April 19, 2007


Obviously the Virginia Tech massacre is getting round-the-clock coverage. And some people seem to be fretting that giving the killer so much media publicity might end up encouraging copycat shooters. That seems plausible. But a flat earth seems plausible, too. So I'm curious: Is there any hard evidence that blanket coverage of massacres like this actually do inspire copycats? The first thing I found on Google was this passage from an old New York Times story, circa October 2006:
Psychologists and scholars of the news media said that although copycat events were always possible, the likelihood of one school attack leading to another was probably a bit less than it was a few years ago.

Some experts said they were not sure that the copycat phenomenon was real.
So "some experts" are skeptical. But "some experts" are also unnamed. That's not terribly helpful. Moving on, there's Loren Coleman, who wrote a whole book on the subject: The Copycat Effect: How the Media and Popular Culture Trigger the Mayhem in Tomorrow's Headlines. Naturally, he has a blog, which touts some relevant findings:
-- copycats follow a regular temporal pattern that repeats - these could be after a primary media event in a day, a week, two weeks, a month, a year, ten years—vulnerable humans have internal media clocks...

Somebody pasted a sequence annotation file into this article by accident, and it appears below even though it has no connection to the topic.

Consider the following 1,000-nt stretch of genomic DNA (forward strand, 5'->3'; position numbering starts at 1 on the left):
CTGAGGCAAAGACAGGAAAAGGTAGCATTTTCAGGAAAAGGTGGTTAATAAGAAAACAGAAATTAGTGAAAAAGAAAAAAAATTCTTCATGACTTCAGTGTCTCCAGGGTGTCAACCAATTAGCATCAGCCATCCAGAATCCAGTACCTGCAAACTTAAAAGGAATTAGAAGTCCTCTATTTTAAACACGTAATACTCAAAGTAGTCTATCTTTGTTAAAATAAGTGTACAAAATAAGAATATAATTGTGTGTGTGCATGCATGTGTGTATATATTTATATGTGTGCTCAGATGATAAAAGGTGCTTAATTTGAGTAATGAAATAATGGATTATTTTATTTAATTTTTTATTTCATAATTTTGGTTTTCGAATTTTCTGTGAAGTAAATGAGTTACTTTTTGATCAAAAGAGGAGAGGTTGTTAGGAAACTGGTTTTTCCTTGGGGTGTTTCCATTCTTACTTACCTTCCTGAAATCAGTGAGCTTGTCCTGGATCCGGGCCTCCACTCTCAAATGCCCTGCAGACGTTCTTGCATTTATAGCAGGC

-- copycats imitate the previous violent attacks, oftentimes down to specific details as that mirror the previous specifics of the shooter, the victims, and the methods.

-- "celebrity" events have a far-reaching impact and modeling effect—so, of course, Columbine serves as a dark cloud over many school shootings.
Coleman argues that a school shooting in Essex, Vermont on August 24, 2006, really did inspire a wave of copycats—he lists them all and notices certain patterns. Okay, but if we want to be strict here, this just means that all of these shootings, occurring in a short time span, had some things in common. It doesn't necessarily mean that the first shooting caused the subsequent shootings (or that Student X would have never gunned down his classmates had it not been for, say, Columbine). Or that overblown media coverage was the culprit. Still, Coleman might well be onto something.

Alternatively, we could look at a parallel issue—copycat suicides, which have been studied pretty intensively. The World Health Organization cites a study finding that the suicide rate spikes in the ten days after news reports on suicides. This effect also depends largely on the type of coverage. The WHO recommends that media outlets keep their reports brief, point out any mental health problems the victim may have had, avoid publishing pictures or descriptions of the methods used, and not to depict suicide "as a method of coping with personal problems." In any case, I'd say the evidence is suggestive, but not quite conclusive, unless there are some major studies I'm missing.
-- Brad Plumer 8:44 PM || ||